Friday will be my mom's last day at the insurance office before she's officially laid off. She's picked up one extra shift per week at the pizzeria. She's also hoping to sub more when people want off, but it may be a while before she can get any more regular hours. That wasn't great news, but it would have been manageable.
Then I instant messaged my brother shortly before he left for his job as a pizza cook. He informed me that my father's job situation will be changing as well. For several years, my father worked fifty hours a week. He was on salary so he didn't get time and a half, but he did get paid for the extra ten hours. Then they cut him back to forty hours a week. That was ok with him, partly because for quite a while they let him work it in four ten hour shifts and take most Fridays off.
There's been instability at my father's company for some months now, with restructuring that resulted in almost everyone else in my father's department getting laid off. This is a pretty terrible time to work for an OEM for the automotive industry. When people don't buy cars, automakers don't need to buy the parts from which cars are built. The situation isn't improving. As a result, my mechanical engineer father will be going from a salaried position to an hourly one and having his hours cut again to thirty hours a week.
He still has a job. That much is good. I haven't called home yet so I don't have the answers to other pressing questions. Does he still get health insurance? Is this the next step before my father's company collapses entirely and everyone is laid off? Are my parents panicking? I certainly am.
It looks like I might be the only person in my immediate family with a normal full-time job with benefits for a while. (I'm not sure whether my brother's hours at the pizza place add up to forty hours a week or not, but I know he doesn't make enough to be totally self-supporting. My parents are paying for health and car insurance, at least.) My parents have savings, but they are relying on those to be there for retirement.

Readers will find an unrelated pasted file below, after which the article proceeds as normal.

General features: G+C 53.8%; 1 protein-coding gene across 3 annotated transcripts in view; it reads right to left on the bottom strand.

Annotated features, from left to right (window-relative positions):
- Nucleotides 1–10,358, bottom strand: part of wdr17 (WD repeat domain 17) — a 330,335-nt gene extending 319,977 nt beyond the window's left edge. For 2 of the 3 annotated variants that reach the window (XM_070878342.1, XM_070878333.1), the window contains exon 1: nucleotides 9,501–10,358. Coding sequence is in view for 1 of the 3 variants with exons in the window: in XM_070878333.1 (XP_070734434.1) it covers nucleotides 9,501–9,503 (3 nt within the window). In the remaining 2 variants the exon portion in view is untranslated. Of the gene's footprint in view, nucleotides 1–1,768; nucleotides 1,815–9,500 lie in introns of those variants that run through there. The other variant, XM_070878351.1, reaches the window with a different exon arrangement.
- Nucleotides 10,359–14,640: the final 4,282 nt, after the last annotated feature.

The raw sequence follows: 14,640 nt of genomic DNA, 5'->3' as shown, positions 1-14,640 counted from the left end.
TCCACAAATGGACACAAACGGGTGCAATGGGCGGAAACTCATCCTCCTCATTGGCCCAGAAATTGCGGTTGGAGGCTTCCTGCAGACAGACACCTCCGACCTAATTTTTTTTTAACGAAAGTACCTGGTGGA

I'm trying to run through survival strategies for the worst case scenarios. I think I'll be offered another annual contract at my school district; recent conversations with my assistant principal indicated that she certainly expects me to be around another year. I don't flatter myself that it's because I'm seen as particularly dedicated or talented. They have a very hard time finding warm bodies with teaching licenses to put in front of the classrooms around here.
If I can get through one more year, I can complete the pedagogy tests and Praxis III observations to move from a provisional license to a standard five-year teaching license. I plan to complete the additional tests to get licensed in mathematics as well so I can leave here licensed to teach any science or math course for students in grades seven through twelve in my state. That would likely enable me to find a position in a district in my parents' part of the state, move in with them, and help pay for their living expenses if they are faced with prolonged unemployment.
Somehow none of that is very comforting. School is getting better gradually overall, but there are still far too many days that push me dangerously close to my breaking point. If I felt confident that I could find a job for the next year that would enable me to be self-supporting, even if it meant being a cashier at Wal-Mart, I might seriously consider it just to get away from the constant stress. However, in this economy, finding employment of any kind isn't a given. I also really don't want to move home and try to take care of my parents; deferring my dreams by delaying graduate school further for the sake of filial duty might be the right thing to do, but that doesn't mean I wouldn't feel deeply disappointed.
I know this is middle class whining. I have it very, very good. I not only have a roof over my head, I have a room of my own. I'm not having to choose between buying medicine and food. I didn't have to go to work full-time at age fourteen to help support my parents and siblings. I have a job, an emergency fund, and no debts. I have no inherent right to find self-fulfillment, to go spend years learning more about E&M and quantum mechanics while trying to unravel the mysteries of life. Whatever happens, I'll have little choice but to find some way to cope. That doesn't mean I'm happy right now.